Sex addict and colonial theme park worker, Victor Mancini, has devised a complicated scam to pay for his mom's hospital bills while she suffers from an Alzheimer's disease that hides the truth about his childhood. He pretends to choke on food in a restaurant and the person who "saves" him will feel responsible for Victor for the rest of their lives.Written by
Chuck Palahniuk: the author of the book, is the man sitting next to Victor on the plane at the end of the movie. See more »
In the scene where Victor played the rapist to a woman's fantasy of rape. In the first angle, the frustrated woman grabbed Victor's hand, which was holding the knife, so that it would be placed at her neck, then proceeded to use the vibrator on herself. Then when Victor says, "Whoa, whoa, whoa, what about me?" the angle changed and focused on the woman, in which Victor's hand and the knife weren't anywhere to be seen. In the next shot, Victor had his hand and knife at her neck again. See more »
Not perfect, but Rockwell shines in this fairly well adapted raunchy tale
Choke tells the story of Victor Mancini (Sam Rockwell), a sex addict working in a colonial times reproduction. His mother, Ida (Anjelica Huston), suffers from dementia, and spends most of her time thinking Victor is someone else (mainly long dead lawyers) during his frequent visits to the hospital. To pay the bills, Mancini has a bit of a unique talent: he chokes on food in swanky restaurants, and practically forces innocent bystanders into saving him from death.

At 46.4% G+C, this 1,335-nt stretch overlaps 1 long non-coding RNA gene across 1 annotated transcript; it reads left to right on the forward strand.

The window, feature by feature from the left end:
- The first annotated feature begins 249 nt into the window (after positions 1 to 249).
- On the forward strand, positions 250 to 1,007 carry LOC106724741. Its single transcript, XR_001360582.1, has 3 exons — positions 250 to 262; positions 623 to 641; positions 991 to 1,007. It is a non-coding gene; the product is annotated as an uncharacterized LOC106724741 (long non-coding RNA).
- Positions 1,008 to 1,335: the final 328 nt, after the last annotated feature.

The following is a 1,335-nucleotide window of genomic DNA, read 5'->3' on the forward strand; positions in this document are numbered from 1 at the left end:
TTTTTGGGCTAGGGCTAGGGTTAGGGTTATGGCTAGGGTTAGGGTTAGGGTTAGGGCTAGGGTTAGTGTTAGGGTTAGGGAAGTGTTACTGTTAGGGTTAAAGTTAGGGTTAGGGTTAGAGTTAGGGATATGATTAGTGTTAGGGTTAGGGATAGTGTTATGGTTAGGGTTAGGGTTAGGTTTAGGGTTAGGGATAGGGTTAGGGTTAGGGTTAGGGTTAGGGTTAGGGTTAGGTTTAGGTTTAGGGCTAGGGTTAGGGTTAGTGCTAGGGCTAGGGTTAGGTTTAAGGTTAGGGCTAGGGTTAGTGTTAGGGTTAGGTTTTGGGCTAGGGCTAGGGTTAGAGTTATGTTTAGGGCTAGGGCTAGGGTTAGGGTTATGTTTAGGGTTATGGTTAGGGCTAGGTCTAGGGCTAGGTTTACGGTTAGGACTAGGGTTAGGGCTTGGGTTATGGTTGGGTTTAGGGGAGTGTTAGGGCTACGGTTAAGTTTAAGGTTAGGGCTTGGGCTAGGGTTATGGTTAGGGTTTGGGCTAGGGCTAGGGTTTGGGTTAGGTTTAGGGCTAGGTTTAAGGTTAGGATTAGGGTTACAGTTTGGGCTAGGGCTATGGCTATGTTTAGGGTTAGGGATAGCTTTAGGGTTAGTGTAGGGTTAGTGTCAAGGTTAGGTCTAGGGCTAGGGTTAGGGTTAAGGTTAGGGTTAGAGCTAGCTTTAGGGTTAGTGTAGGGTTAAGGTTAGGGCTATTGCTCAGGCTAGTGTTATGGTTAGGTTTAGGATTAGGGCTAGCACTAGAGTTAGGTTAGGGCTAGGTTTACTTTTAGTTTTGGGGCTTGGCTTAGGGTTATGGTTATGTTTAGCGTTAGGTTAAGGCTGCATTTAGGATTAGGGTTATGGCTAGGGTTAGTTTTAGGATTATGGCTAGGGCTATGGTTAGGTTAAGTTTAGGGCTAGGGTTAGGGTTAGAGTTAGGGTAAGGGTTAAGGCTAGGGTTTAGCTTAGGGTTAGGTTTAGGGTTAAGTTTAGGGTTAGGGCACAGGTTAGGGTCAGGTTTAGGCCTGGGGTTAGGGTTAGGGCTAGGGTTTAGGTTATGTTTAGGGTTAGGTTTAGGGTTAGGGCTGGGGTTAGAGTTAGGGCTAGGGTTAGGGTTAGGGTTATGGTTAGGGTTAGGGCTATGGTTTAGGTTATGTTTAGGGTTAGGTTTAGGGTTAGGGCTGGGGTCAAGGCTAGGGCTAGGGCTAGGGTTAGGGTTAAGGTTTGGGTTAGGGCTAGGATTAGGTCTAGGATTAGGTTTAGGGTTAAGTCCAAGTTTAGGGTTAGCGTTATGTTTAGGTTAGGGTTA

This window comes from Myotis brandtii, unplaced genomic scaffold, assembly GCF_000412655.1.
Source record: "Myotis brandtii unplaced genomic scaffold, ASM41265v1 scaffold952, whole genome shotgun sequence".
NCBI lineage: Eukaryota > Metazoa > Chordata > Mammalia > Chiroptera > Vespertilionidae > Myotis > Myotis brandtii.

I read the book Choke a few years ago, thinking it would be same in vain to writer Chuck Palahniuk's near flawless Fight Club (and of course, David Fincher's incredible film). But Choke was nothing like it, and anyone going to see the film thinking it will be is in for a disappointment.
But like Fight Club before it, Choke is adapted quite well from its raunchy source material. The story is quite liberally changed in some instances, but in others, it is an almost literal recreation. Mancini is a well-rounded character, with bizarrely comic traits that are pure Palahniuk. I found myself almost crying from laughing so hard at the comic mishappenings he got himself into, frequently calling back to the events in the book. It was strange however that so little an amount of time is spent on the choking that Mancini has down practically to an art form, but then its off-the-rails, frank portrayal of sex was always much stronger. First-time director Clark Gregg does an excellent job making this character so true to Palahniuk's work that you can forgive him for glossing off something so integral to the plot (but at least it makes for a whole lot less convoluted, confusing and downright silly third act). Gregg's addition of the little idiosyncrasies of Mancini's lifestyle (small cuts to previous sexual encounters, frequent breast-filled day dreams) only further strengthens how close the film cuts to its source material.